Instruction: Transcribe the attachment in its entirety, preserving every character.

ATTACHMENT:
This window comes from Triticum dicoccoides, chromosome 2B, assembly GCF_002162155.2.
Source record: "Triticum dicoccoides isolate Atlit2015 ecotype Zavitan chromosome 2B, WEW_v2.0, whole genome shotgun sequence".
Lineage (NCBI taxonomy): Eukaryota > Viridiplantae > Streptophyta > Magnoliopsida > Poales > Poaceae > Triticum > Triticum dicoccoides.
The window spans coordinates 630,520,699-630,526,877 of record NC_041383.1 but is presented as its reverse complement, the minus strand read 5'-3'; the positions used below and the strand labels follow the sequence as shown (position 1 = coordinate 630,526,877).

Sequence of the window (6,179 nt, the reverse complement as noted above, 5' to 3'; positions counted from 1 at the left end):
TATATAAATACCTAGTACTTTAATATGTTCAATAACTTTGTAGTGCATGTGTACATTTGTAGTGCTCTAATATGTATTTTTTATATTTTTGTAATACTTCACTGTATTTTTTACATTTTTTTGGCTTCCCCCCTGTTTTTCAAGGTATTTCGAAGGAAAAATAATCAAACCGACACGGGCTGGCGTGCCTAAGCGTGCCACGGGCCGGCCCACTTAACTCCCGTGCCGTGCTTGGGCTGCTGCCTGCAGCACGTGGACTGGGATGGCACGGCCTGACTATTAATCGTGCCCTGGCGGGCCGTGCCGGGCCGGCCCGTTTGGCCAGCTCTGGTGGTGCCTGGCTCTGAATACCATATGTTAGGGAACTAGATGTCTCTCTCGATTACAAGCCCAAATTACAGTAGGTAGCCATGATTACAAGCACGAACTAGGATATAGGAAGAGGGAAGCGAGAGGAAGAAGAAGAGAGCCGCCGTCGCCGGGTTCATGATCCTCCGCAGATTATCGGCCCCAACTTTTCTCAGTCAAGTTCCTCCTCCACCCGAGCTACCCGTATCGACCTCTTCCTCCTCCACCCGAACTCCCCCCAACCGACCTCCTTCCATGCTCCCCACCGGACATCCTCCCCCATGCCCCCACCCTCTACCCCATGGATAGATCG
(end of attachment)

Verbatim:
This window comes from Triticum dicoccoides, chromosome 2B, assembly GCF_002162155.2.
Source record: "Triticum dicoccoides isolate Atlit2015 ecotype Zavitan chromosome 2B, WEW_v2.0, whole genome shotgun sequence".
Lineage (NCBI taxonomy): Eukaryota > Viridiplantae > Streptophyta > Magnoliopsida > Poales > Poaceae > Triticum > Triticum dicoccoides.
The window spans coordinates 630,520,699-630,526,877 of record NC_041383.1 but is presented as its reverse complement, the minus strand read 5'-3'; the positions used below and the strand labels follow the sequence as shown (position 1 = coordinate 630,526,877).

Sequence of the window (6,179 nt, the reverse complement as noted above, 5' to 3'; positions counted from 1 at the left end):
TATATAAATACCTAGTACTTTAATATGTTCAATAACTTTGTAGTGCATGTGTACATTTGTAGTGCTCTAATATGTATTTTTTATATTTTTGTAATACTTCACTGTATTTTTTACATTTTTTTGGCTTCCCCCCTGTTTTTCAAGGTATTTCGAAGGAAAAATAATCAAACCGACACGGGCTGGCGTGCCTAAGCGTGCCACGGGCCGGCCCACTTAACTCCCGTGCCGTGCTTGGGCTGCTGCCTGCAGCACGTGGACTGGGATGGCACGGCCTGACTATTAATCGTGCCCTGGCGGGCCGTGCCGGGCCGGCCCGTTTGGCCAGCTCTGGTGGTGCCTGGCTCTGAATACCATATGTTAGGGAACTAGATGTCTCTCTCGATTACAAGCCCAAATTACAGTAGGTAGCCATGATTACAAGCACGAACTAGGATATAGGAAGAGGGAAGCGAGAGGAAGAAGAAGAGAGCCGCCGTCGCCGGGTTCATGATCCTCCGCAGATTATCGGCCCCAACTTTTCTCAGTCAAGTTCCTCCTCCACCCGAGCTACCCGTATCGACCTCTTCCTCCTCCACCCGAACTCCCCCCAACCGACCTCCTTCCATGCTCCCCACCGGACATCCTCCCCCATGCCCCCACCCTCTACCCCATGGATAGATCG